Unlike with true surround sound, you’re still using a standard pair of stereo headphones with only two speakers—one for each ear. However, the virtual surround sound provides more better positional audio cues, which are particularly useful when playing PC or Xbox games.
These headphone features function similarly to surround sound technologies for gaming headphones like Dolby Headphone, Creative Media Surround Sound 3D (CMSS-3D Headphone), and DTX Headphone X. But they’re integrated into Windows and work with any pair of headphones.
The virtual surround sound feature works with all applications that provide 7.1 surround sound audio. Many games and movies that don’t provide spatial sound do have 7.1 surround sound support, so this is compatible with many more applications.
How Many Applications Provide Positional Data?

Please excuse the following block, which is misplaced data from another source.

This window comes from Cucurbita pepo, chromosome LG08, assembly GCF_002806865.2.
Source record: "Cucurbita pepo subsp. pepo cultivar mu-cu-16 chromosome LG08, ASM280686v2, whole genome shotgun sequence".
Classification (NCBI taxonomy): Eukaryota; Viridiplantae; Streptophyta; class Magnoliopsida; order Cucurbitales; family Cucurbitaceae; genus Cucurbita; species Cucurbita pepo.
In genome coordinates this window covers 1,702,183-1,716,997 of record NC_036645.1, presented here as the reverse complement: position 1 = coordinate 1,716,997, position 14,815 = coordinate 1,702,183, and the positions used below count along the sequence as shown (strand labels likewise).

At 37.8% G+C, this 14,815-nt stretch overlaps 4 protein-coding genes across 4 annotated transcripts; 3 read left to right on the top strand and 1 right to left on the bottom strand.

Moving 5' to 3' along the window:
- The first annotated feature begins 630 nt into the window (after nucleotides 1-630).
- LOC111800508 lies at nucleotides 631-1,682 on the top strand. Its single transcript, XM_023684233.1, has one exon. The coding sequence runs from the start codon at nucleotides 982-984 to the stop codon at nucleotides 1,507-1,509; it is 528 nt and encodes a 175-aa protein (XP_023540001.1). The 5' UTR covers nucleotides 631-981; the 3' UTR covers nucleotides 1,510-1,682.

With the “Turn on 7.1 virtual surround sound” feature enabled, you’ll get some mixed positional audio in your headphones with any 7.1 surround sound signal. However, for the best positional audio, you’ll need applications that actually provide that positional audio data to Windows (or your Xbox One.)
It’s unclear just how many applications now support this. However, Microsoft’s documentation says that “many app and game developers use third party audio rendering engine solutions” and that “Microsoft has partnered with several of these solution providers to implement Windows Sonic in their existing authoring environments.”
One thing is clear: Any game or application that advertises support for Dolby Atmos will also provide spatial data to Windows Sonic for Headphones.
Either way, with Windows Sonic for Headphones enabled, you’ll still get positional sound as long as you have the 7.1 virtual surround sound feature enabled and you’re using applications with 7.1 surround sound. Some applications will just have better positional sound if they provide the data to Windows Sonic.
Image Credit: ktasimar/Shutterstock.com.